This is a very loaded question and I know for a fact that one day I will get into this in great depth. But I strongly feel that it is important to give back to the design community, especially since I had the privilege of a great education in the West. One day I would like to teach, and this would be more about the reality of design with a greater inclusion of the humanities and psychology within the architectural and design curriculum. For instance, I think that women would make much better project managers because from a young age they are made to multitask. But in this country women are afraid to do so, owing to some aspects of these engagements that they will, perforce, have to be involved in. These are some of the stereotypes I want to break. But let me tell you, the design curriculum in India has a lot more wrong with it than just gender inequality.
What are some of the challenges that you might have faced when you co-founded K2India?
From setting up my own bank accounts and various other registrations to just managing male staff in general, it was a huge learning experience for me when we co-founded K2India in 2010. I do think that with most things being computerized now, it is getting easier. In terms of the architectural practice itself, it took me two odd years to be able to get someone to take me seriously as an architect and carpenter. I was and still am constantly referred to as an interior designer. This has as much to do with the fact that I am a woman as it has to do with the fact that I am a designer’s daughter.
Do people tend to not take a woman in the field seriously?
Yes, very often male contractors and PMCs will come across trying to make you feel inferior. But having said that, I think it is also slowly changing. Women have to make themselves heard even as they have to constantly prove their knowledge. This is a given! But frankly, this makes us stronger and wiser.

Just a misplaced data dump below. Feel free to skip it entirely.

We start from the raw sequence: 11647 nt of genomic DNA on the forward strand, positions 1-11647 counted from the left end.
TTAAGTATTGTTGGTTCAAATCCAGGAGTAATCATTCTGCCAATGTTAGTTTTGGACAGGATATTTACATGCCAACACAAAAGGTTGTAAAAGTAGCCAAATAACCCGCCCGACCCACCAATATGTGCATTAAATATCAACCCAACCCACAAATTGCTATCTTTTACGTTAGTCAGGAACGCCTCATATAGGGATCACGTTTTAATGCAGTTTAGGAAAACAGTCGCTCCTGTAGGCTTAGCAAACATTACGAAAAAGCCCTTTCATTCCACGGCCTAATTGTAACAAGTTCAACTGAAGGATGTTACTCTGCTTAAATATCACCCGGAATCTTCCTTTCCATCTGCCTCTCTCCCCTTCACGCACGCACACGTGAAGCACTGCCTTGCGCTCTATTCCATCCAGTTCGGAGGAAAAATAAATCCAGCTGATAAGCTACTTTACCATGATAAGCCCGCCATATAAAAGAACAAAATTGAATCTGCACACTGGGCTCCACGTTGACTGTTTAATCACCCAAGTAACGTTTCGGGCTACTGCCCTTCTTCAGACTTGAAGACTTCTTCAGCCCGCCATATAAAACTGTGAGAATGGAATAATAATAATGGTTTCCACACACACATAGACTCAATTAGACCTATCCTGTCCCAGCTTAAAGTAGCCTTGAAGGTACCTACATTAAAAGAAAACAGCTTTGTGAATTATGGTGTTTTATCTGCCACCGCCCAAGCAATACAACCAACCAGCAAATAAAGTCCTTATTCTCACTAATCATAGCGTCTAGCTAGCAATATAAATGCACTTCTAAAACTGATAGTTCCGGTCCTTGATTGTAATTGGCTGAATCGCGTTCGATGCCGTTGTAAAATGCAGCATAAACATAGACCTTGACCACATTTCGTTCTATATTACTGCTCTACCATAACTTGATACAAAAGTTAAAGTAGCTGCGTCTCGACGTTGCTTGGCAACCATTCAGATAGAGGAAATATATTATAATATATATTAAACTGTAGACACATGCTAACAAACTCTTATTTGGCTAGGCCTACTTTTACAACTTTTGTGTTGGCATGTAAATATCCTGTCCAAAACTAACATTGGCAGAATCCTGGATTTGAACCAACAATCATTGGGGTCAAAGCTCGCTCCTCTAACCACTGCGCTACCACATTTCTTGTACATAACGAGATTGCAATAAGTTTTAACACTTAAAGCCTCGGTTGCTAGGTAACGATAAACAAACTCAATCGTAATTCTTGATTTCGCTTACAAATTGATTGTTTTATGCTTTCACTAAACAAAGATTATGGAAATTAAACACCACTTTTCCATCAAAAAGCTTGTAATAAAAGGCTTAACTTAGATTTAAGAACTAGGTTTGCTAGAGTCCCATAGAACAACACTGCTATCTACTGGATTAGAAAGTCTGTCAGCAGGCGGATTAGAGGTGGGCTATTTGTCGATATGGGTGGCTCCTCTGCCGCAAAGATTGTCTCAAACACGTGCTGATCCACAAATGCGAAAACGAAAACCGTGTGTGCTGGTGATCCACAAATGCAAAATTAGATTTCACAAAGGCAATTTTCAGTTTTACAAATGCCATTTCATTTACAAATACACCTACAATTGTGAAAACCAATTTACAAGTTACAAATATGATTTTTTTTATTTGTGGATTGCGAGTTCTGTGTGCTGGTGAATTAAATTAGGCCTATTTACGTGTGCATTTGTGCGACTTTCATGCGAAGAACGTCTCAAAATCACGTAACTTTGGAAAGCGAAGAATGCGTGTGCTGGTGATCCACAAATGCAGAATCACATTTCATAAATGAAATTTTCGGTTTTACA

Jenny Pinto, Founder, Oorjaa
Jenny Pinto ventured into the art of paper-making and product design after working in the field of ad film making for almost two decades in Mumbai. First starting out under her eponymous brand in 1998, her Bangalore-based studio Oorjaa has grown to encompass a family of 35 artisans and three designers over the years. Jenny designs lights made from fibres made from banana and mulberry, and her fantastical pieces illuminate design-forward spaces across India.
Did you have any apprehensions about transitioning from advertising to the design world?
I started my ad film practice in the mid ‘80s at the age of 24 when it was not common for women to have independent practices or businesses. I was successful despite not being a graduate from film school or having any formal training. So, any apprehensions that were there got resolved early on, and when I decided to make a mid-career change to paper-making and product design, again without a formal design degree in either, it was a conscious decision because I believe and still do that most people have a natural affinity to design. If one can open the mind, both outwards and inwards, nothing can stop anyone from doing what they wish to do.
Even today, the fields of architecture and design are skewed with regards to equal opportunity, representation and leadership roles. What are your thoughts on the gender disparity that continues to exist?
Gender disparity exists in every single sphere and field, especially in the sciences and business. That said, I feel there are far more women designers and architects today than there are scientists and corporate heads. But yes, the disparity exists because that’s the way the world still functions. As a society, we bring up girls differently. Besides gender, it’s also about caste and class — all professional fields are skewed towards privilege. And women have historically been less privileged, even if they’re women from privileged backgrounds. So why would the field of design march to a different tune?
What do you feel can be done in India with regards to retaining women in the field of design or even encouraging them to enter the field?
We must go down to the cause of the problem and not only deal with the obvious symptoms. This means that we must change the way we bring up our sons and our daughters. I say sons because a boy who is brought up to think of his sister as an equal or made to be responsible at home will always respect women and know that intelligence, talent and opportunity has no gender bias. It will also give women the tools to face the professional world with more self-belief.